Frequently Asked Questions: Grantmakers
- The forms are designed to result in succinct and streamlined applications that avoid duplicative and meaningless responses.
- By accepting Common Grant Forms you allow grantseekers to spend more time focused on mission and less time complying with multiple grant applications and reporting requirements.
- The User’s Guides add clarity to the process and hopefully answer many of the questions that you and your staff had to field regarding application or report preparation. The User’s Guide is designed to mitigate fears many grantseekers have about the grantmaking process by being as transparent and articulate as possible about what grantmakers are looking for. The User’s Guides also provide a critical body of knowledge and reinforce the Colorado Nonprofit Association’s Principles and Practices for Nonprofit Excellence in Colorado. The beta-testing revealed that grantmakers and grantseekers found the User’s Guide extremely helpful in improving the clarity and quality of grant applications and reports.
- The stand-alone website houses all of the Common Grant Forms and provides a “one-stop shop” for grantmakers and grantseekers. Grantmakers are encouraged to create a link on their website to the Common Grant Forms website. The CGA and CGR logos are available for your use and can be used as a hotlink button on your website. Be sure to specify on your website any modifications you have to the Common Grant Forms to ensure applicants comply with your requirements.
- The Summary Pages for each of the forms ease data management and entry.
All grantmakers are encouraged to use the Common Grant Forms. The benefit to our nonprofit partners increases considerably as the number of grantmakers accepting the Common Grant Forms increases. You need not be based in Colorado, or even do the majority of your funding in Colorado to use these materials.
Contact Community Resource Center’s Grants Guide Manager, Elizabeth Berkeley at firstname.lastname@example.org
Of course! There is no restriction on groups of grantmakers such as associations of grantmakers, interest groups, coalitions, alliances, etc. In addition, donor advised funds and private family foundations/trusts are encouraged to use the Common Grant Forms as well.
On the website, grantmakers will find a Toolkit that includes sample language for communicating to grantseekers about your use of the Common Grant Forms. Our intention is to help you adopt the Common Grant Forms easily and seamlessly.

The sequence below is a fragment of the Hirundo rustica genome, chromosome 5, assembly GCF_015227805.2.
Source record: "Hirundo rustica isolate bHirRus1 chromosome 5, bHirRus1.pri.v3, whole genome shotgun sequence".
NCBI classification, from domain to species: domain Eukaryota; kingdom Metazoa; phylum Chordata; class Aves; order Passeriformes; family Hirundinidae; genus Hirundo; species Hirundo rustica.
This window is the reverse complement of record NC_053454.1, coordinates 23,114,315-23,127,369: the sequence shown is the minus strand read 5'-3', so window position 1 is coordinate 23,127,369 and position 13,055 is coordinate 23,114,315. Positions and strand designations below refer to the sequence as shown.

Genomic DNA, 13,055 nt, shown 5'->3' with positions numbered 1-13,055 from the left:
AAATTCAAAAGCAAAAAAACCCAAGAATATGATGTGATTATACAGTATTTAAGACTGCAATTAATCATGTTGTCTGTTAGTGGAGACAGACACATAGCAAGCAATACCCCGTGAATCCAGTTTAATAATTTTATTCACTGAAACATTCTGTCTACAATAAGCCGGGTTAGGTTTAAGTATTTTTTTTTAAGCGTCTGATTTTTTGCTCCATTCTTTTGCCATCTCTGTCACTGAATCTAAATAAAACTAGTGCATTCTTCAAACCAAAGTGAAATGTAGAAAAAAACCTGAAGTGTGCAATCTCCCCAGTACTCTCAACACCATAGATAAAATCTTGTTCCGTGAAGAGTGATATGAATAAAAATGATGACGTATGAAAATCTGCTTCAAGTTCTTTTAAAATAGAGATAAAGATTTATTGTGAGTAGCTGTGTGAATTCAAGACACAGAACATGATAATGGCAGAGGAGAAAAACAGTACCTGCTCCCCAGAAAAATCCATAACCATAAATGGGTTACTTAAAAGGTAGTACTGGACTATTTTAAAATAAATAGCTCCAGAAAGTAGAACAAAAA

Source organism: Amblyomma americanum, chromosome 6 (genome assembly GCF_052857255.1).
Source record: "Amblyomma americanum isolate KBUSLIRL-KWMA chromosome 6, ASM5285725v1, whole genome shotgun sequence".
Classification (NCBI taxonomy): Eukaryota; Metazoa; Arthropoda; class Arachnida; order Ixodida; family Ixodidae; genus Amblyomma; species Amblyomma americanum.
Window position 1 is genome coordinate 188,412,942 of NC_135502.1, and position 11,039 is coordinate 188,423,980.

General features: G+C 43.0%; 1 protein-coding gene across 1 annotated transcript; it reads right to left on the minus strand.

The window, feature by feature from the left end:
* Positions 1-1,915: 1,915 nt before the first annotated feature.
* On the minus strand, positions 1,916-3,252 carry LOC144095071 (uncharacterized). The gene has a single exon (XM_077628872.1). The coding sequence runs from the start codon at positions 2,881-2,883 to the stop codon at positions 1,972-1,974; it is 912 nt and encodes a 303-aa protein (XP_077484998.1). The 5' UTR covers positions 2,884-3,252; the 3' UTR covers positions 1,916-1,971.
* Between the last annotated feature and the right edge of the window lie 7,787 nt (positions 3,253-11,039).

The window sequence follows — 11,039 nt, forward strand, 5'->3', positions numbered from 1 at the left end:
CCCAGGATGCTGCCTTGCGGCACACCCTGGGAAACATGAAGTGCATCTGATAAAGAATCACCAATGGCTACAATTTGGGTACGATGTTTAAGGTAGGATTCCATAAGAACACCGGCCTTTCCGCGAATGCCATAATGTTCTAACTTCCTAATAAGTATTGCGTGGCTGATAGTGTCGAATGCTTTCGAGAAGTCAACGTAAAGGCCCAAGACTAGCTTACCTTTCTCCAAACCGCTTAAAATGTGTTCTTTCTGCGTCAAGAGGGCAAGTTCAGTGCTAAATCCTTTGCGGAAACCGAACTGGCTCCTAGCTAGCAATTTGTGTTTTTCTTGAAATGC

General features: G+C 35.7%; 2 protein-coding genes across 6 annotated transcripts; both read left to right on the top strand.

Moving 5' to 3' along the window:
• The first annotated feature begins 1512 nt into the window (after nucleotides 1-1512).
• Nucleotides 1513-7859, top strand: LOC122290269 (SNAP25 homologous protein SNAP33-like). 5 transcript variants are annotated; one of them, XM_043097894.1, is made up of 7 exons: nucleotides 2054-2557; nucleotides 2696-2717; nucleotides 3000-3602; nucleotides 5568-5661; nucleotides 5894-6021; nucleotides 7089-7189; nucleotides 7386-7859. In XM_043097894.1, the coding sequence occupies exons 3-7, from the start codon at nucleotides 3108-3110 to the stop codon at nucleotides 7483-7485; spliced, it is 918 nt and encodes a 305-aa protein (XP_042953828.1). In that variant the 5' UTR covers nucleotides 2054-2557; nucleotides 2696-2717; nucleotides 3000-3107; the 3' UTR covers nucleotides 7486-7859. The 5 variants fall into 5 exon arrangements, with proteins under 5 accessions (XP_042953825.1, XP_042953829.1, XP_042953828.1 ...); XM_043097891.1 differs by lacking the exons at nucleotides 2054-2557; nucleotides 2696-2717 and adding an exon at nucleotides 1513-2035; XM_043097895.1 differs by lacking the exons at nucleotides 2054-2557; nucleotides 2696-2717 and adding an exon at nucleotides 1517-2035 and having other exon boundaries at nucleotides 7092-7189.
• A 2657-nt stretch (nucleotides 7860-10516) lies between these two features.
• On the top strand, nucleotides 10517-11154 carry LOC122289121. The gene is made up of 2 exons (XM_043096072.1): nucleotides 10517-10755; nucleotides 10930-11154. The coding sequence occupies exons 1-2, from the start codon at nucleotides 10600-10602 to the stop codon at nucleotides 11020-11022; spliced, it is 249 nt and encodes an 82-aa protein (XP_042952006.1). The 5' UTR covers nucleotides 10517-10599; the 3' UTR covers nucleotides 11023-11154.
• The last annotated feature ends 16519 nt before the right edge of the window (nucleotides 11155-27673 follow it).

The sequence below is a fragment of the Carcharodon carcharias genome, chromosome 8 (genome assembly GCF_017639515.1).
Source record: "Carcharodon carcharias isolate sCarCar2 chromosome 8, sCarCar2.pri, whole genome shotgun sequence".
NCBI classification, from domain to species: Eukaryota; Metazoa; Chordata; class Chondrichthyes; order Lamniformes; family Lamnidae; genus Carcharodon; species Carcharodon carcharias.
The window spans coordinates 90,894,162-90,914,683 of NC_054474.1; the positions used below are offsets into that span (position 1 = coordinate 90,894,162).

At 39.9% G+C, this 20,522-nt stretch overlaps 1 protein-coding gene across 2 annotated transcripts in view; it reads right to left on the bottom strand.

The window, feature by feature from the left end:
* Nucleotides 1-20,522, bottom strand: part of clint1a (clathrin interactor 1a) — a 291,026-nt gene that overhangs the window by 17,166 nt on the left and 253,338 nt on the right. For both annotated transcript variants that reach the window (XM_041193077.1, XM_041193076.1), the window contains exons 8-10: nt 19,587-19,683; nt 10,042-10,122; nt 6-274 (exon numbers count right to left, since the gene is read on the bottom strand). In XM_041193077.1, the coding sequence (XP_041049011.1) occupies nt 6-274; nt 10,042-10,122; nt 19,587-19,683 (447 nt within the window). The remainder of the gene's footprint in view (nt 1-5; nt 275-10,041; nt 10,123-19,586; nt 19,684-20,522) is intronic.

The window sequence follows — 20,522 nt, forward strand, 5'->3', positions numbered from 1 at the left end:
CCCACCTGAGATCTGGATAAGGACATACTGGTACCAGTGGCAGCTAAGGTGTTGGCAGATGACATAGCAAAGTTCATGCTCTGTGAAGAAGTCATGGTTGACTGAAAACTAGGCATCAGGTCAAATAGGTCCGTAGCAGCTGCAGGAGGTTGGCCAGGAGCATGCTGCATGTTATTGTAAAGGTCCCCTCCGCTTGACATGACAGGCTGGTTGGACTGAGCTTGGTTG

Most grantmakers will use the Common Grant Forms as a stand-alone tool, while others will choose to adapt it to meet the needs of their organization. It is perfectly okay to adapt the Common Grant Forms to your needs and requirements. Grantseekers are instructed throughout this website, as well as in trainings to “always check your grantmakers website for specific instructions.
Yes. Some grantmakers will only accept the CGA or CGR (i.e., it is the only application and reporting mechanism they use). Other foundations give nonprofits the choice of submitting a Common Grant Form OR an application or final report in a format specific to the grantmaker.
We encourage you to consider providing a 6 – 12 month transition period during which you will accept either the CGA and/or CGR or the foundation’s previous application or reporting requirements. It may be challenging for nonprofits to have to immediately prepare a new CGA/CGR. Many foundations will simply send an email, postcard or letter to their current and former grantees alerting them to the change. These communications generally include the first date on which the grantmaker will accept or require the CGA or CGR. The Grantmaker Toolkit provides sample language for communicating with your nonprofit partners to make this step as easy as possible for you.
Yes, there are! The logos were created to help identify and brand the Common Grant Forms among grantmakers and nonprofits. We encourage you to use the logos on your website and in any print materials that you have. The logo is available in the Grantmaker Toolkit.
We encourage you to use the Common Grant Form logos on your website as a way to link grantseekers to this website where they can access fillable forms and the User’s Guides. Also feel free to use the logos in any of your print materials. It is an easy way to alert grantseekers that your organization accepts one or more of the Common Grant Forms.
Click here to download the archive file with the CGA logo in a variety of sizes and file formats.
Click here to download the archive file with the CGR logo in a variety of sizes and file formats.
This Sample Text is offered to help ease the process of changing your grantmaking procedures if you have recently decided to accept any or all of the Common Grant Forms. This template for communicating to your grantees is provided to help ease the requirements of making a transition to different grantmaking procedures. You may want to send out a formal letter to current grantees, post an announcement on your website and/or annual report, or send out a blast email or postcard to your constituents. Please cut-and-paste as is relevant for your purposes.